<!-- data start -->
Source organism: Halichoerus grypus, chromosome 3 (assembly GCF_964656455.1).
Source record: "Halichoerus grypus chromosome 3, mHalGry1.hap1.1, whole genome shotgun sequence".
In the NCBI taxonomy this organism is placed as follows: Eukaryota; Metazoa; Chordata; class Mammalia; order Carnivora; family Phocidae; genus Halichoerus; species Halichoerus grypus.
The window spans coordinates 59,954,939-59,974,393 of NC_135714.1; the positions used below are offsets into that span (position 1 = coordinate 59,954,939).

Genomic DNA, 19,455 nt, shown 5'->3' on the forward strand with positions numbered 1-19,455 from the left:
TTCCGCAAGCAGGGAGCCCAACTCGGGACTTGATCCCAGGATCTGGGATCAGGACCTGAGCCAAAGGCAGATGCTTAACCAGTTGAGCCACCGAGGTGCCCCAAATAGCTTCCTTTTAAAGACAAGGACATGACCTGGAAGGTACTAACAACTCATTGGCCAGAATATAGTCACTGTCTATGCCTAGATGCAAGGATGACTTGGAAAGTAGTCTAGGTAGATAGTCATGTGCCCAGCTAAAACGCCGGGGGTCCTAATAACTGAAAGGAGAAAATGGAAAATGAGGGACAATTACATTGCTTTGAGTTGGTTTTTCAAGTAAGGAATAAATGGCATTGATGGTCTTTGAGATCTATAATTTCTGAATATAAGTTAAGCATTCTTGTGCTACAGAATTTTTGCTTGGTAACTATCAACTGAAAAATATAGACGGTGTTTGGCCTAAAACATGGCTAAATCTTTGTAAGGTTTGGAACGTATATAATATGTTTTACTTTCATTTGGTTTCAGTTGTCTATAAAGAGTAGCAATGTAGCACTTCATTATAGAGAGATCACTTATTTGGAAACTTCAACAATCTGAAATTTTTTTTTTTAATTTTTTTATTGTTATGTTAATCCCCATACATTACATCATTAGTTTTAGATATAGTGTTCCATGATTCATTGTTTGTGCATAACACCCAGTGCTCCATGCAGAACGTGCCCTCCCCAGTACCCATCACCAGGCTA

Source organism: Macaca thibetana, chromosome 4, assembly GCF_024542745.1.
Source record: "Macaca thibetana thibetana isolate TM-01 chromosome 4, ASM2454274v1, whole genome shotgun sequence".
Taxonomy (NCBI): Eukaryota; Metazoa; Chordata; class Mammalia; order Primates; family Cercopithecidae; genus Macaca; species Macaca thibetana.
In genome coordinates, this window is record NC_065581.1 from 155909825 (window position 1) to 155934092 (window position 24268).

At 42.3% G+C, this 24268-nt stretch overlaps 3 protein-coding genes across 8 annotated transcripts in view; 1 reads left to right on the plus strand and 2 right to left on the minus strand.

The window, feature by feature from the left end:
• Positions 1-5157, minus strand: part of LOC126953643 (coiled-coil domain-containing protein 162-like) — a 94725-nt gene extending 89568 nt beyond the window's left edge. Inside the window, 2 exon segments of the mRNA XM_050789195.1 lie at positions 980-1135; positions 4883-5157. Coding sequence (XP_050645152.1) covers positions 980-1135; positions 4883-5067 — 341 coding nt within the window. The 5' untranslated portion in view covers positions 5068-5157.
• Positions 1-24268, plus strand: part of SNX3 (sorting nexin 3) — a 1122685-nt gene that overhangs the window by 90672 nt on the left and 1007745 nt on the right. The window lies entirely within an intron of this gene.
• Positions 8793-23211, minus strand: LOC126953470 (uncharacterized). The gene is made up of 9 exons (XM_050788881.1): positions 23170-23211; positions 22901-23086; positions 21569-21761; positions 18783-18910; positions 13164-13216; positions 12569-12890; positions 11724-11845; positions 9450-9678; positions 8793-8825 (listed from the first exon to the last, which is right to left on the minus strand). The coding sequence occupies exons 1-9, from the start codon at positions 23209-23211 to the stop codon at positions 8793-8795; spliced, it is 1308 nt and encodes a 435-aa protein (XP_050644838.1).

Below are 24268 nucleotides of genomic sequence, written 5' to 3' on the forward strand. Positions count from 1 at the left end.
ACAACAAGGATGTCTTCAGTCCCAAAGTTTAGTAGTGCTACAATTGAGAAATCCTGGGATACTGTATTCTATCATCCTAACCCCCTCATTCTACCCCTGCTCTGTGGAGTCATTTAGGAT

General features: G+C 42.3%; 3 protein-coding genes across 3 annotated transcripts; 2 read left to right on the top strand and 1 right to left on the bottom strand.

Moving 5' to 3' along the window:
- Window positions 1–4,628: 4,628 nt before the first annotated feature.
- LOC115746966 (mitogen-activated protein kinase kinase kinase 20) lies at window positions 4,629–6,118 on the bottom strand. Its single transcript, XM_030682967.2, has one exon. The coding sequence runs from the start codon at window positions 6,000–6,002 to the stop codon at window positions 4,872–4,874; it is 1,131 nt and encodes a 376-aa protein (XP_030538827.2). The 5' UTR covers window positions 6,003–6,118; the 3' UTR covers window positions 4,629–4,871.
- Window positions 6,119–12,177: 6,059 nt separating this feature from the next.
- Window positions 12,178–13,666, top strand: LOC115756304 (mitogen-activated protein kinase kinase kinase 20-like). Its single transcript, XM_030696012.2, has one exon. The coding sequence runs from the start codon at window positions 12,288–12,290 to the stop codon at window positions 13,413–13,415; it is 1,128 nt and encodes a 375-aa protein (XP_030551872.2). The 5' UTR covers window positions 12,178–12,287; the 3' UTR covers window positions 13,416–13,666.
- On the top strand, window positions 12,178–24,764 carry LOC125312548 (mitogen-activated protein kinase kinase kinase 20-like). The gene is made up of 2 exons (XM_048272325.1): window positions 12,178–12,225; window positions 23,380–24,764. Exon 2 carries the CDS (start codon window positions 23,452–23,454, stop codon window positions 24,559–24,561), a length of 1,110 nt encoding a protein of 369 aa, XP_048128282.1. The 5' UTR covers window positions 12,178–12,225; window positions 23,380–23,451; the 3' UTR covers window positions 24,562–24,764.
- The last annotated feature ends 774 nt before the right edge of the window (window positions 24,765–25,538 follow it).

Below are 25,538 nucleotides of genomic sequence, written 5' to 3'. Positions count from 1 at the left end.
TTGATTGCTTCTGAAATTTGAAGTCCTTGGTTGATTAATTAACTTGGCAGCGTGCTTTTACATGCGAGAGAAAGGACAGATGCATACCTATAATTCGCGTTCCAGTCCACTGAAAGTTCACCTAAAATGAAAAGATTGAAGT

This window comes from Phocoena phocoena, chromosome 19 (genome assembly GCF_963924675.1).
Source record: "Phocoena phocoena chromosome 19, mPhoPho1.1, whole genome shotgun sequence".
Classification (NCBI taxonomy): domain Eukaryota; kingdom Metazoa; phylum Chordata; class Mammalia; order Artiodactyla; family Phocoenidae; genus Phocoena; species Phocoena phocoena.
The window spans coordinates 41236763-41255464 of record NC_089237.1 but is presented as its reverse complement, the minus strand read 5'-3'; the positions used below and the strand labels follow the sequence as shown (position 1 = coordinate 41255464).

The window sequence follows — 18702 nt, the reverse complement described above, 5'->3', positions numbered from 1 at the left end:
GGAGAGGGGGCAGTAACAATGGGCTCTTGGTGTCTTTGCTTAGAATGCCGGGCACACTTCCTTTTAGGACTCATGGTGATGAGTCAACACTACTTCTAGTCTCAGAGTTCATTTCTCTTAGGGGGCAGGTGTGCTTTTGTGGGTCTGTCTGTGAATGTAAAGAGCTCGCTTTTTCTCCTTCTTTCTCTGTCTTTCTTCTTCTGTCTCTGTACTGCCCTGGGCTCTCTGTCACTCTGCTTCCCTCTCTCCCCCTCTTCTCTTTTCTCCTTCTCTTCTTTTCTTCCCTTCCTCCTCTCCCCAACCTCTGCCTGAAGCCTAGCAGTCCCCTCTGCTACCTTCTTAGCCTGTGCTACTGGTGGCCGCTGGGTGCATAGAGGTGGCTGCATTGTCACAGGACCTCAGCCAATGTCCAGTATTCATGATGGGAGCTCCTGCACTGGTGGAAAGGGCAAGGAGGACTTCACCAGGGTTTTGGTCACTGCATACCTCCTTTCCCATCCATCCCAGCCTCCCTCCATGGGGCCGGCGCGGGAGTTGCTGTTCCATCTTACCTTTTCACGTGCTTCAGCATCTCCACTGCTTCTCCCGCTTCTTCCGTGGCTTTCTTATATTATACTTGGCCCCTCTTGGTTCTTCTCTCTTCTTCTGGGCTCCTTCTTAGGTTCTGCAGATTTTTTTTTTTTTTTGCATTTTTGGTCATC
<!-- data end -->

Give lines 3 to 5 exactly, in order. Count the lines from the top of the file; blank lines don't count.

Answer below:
In the NCBI taxonomy this organism is placed as follows: Eukaryota; Metazoa; Chordata; class Mammalia; order Carnivora; family Phocidae; genus Halichoerus; species Halichoerus grypus.
The window spans coordinates 59,954,939-59,974,393 of NC_135714.1; the positions used below are offsets into that span (position 1 = coordinate 59,954,939).

Genomic DNA, 19,455 nt, shown 5'->3' on the forward strand with positions numbered 1-19,455 from the left: